Here is another update on the Fernow renovation.
The south side of Fernow (to your right as you are entering the front door) has been terraced to let more light into the ground floor offices. Each terrace will be planted and I have told the contractors that they have to provide small ladders so the frogs can escape (they actually think I am serious). Here is what it looks like from the outside:
..and from the inside (view through the bottom half of one of the office windows):
The roof of the new classroom has been poured. This will be a green roof. The sedums and other plants are actually growing at a nursery in Trumansburg, but they are planning to wait until spring to install. Here is what the roof looks like from the south side of Fernow looking north:
…and from one of the first floor corner offices facing east:
There has been a lot of progress on the third floor. Here is the third floor conference room (I am standing at the top of the stairs facing north) with the doors to two grad student offices on the right and left.
Here is one of the graduate student offices:
Here is one of the new skylights in the graduate student offices. There are photovoltaic (PV) solar panels in each of the skylights that will generate the power for the displays on the first floor of Fernow.
The framing for the new classroom is up:
The framing has started on the ground floor, this picture is looking south west:
The foundation waterproofing is complete and the terracing outside the southeast offices is in place. Each terrace will be planted.
This is the first floor entryway facing east with the main entrance (facing Tower Road) on the right and the main office on the left. The archway on the right was one of the original features of Fernow:
This is the new Bernhard’s Parlor, in the same location as the former one. This will only be a breakroom, the copy/mailroom will be across the hall.
This is the second floor hallway facing east:
…and the second floor hallway facing west.
A typical faculty office.
A typical conference room, there will be one on each floor (a bit smaller on the ground and third floors):
A third floor corner office (Grad offices and Associates offices):
The demolition of Fernow is nearly complete and the “reconstruction” is beginning. As of the latest “recycling” report from Waste Management, the project has diverted (not put into a landfill) over 85% (more than 500 tons!) of the demolition materials. The project target for LEED certification points was 75%, so this is an impressive accomplishment.
You may have observed that the extension where IT used to live has been demolished and the ground on the southeast side of Fernow has been excavated away from the foundation. There will be a new classroom where the extension used to be. The ground on the southeast side of Fernow will be terraced to let more light into those basement offices.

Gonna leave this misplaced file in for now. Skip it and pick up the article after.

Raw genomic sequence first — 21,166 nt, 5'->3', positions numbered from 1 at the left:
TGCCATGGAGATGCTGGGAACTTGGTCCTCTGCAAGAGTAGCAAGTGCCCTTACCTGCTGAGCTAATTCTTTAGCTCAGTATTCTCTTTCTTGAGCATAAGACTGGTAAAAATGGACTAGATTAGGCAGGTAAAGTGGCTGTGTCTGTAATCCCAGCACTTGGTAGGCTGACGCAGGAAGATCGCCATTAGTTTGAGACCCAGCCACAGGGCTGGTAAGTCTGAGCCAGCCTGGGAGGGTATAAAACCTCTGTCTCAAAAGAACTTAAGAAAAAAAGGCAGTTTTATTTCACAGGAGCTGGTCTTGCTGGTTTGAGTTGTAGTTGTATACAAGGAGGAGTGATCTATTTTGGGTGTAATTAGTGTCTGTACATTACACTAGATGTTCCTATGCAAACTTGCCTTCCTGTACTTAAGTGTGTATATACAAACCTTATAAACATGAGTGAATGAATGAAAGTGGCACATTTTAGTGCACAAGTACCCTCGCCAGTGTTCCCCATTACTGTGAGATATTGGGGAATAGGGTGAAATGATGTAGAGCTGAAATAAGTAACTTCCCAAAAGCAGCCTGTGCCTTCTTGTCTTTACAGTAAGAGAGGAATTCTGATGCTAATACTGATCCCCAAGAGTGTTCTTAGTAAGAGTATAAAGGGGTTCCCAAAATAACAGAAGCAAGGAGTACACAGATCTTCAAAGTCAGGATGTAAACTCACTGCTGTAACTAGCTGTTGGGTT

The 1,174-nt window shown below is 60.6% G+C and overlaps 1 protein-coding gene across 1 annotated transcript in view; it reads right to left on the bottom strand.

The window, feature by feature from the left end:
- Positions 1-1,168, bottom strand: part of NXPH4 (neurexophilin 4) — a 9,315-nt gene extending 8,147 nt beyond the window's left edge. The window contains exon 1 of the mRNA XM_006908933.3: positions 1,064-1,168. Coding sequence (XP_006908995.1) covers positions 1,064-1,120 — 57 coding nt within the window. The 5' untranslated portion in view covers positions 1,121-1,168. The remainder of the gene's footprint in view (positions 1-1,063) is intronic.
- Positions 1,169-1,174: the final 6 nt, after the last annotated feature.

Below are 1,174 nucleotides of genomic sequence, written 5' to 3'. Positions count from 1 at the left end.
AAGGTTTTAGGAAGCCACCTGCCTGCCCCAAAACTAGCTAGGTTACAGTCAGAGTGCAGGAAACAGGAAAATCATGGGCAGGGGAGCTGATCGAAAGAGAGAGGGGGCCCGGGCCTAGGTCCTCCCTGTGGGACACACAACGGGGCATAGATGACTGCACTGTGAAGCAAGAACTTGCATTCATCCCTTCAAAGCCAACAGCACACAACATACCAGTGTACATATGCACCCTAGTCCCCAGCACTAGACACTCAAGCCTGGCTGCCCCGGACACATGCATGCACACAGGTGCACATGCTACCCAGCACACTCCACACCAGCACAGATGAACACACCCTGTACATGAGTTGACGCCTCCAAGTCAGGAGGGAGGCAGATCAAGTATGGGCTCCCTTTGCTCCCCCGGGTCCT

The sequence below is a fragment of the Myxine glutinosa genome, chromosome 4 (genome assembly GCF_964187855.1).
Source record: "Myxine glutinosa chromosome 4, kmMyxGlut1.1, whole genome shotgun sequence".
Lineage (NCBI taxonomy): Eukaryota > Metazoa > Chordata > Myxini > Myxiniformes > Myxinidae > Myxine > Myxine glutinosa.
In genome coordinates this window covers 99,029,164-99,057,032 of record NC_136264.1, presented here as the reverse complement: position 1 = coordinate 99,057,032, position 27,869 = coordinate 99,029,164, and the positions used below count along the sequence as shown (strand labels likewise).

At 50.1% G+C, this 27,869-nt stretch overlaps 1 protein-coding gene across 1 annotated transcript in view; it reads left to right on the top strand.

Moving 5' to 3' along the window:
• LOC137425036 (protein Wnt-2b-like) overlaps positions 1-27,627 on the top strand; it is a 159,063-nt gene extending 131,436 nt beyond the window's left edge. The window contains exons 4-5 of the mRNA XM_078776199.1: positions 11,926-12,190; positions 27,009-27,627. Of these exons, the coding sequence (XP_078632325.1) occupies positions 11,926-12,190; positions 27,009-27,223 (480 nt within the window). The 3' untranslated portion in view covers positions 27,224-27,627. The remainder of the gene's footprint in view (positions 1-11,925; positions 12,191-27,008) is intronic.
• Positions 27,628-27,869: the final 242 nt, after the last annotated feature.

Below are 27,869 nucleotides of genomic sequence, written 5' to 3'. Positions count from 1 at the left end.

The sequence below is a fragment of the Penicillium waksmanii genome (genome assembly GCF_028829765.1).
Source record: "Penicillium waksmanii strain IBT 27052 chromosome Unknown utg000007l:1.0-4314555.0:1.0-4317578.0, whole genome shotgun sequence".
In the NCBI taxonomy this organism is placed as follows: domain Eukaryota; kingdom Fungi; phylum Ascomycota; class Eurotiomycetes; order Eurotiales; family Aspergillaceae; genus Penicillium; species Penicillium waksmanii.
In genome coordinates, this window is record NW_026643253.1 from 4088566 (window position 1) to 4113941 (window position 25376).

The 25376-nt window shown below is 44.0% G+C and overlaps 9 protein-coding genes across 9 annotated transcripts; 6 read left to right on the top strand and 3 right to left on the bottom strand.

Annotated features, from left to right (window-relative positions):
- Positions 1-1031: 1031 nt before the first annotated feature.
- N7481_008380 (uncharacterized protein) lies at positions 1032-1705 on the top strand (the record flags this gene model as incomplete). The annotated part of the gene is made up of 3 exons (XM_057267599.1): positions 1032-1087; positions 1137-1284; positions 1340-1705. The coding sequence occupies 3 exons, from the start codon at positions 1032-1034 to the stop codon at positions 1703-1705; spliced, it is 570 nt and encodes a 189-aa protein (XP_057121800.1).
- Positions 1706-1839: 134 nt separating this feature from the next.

photo credit Jase Baese
Inside Fernow, the cement trucks were here filling in holes left by the demolition and starting to create the walls for the second stairwell and elevator (both required to bring Fernow up to code)
The framing is being constructed on the exterior walls and the sprayfoam insulation (soy based!) is starting to be applied to the exterior walls to keep us warmer in the winter and cooler in the summer:
The framing of the interior walls is also starting to go up:
While we are away on the holiday break, they will be bringing over the utility connections from Mann Library. This will involve creating a tunnel from the basement of Mann to the basement of Fernow. This process will likely continue beyond the break, but is being timed to minimize disruptions to traffic along the back side of Fernow. No, this tunnel will NOT create a shortcut to Manndibles.
Dear DNR Department and Graduate Students,
This is the start of biweekly updates on the Fernow renovation progress.
The demolition phase of all floors is almost completed and openings have been made for the elevator, a second set of stairs and building mechanical systems.
Here is the first floor (standing in Steve Morreale’s old office looking east):
..and the second floor:
..and the third floor:
The old slate roof has been removed and replaced with a new slate roof, new gutters and snow guards (no more leaks and falling ice!):
The marble from the stair landings has been removed and saved for reuse in the finished Fernow (e.g. behind water fountains).
The repointing work (repairing the mortar between the bricks) on the exterior has been completed for this season and will be finished in the spring. Now that the roof is done and the repointing finished for the season, the scaffolding has can come down. Because Fernow is a historic building, there is much attention being paid to the color and components of the replacement mortar so it will match the existing building.
You may have noticed the big concrete truck outside of Fernow yesterday. They are pouring concrete for the shaft infills (translation: the walls around the elevator, new stairs, etc). If anyone wants to know about the art and science of concrete pouring Sarah Gould would be happy to share what she has learned. You would be amazed at the level of testing and scrutiny that happens before, during and after pouring concrete.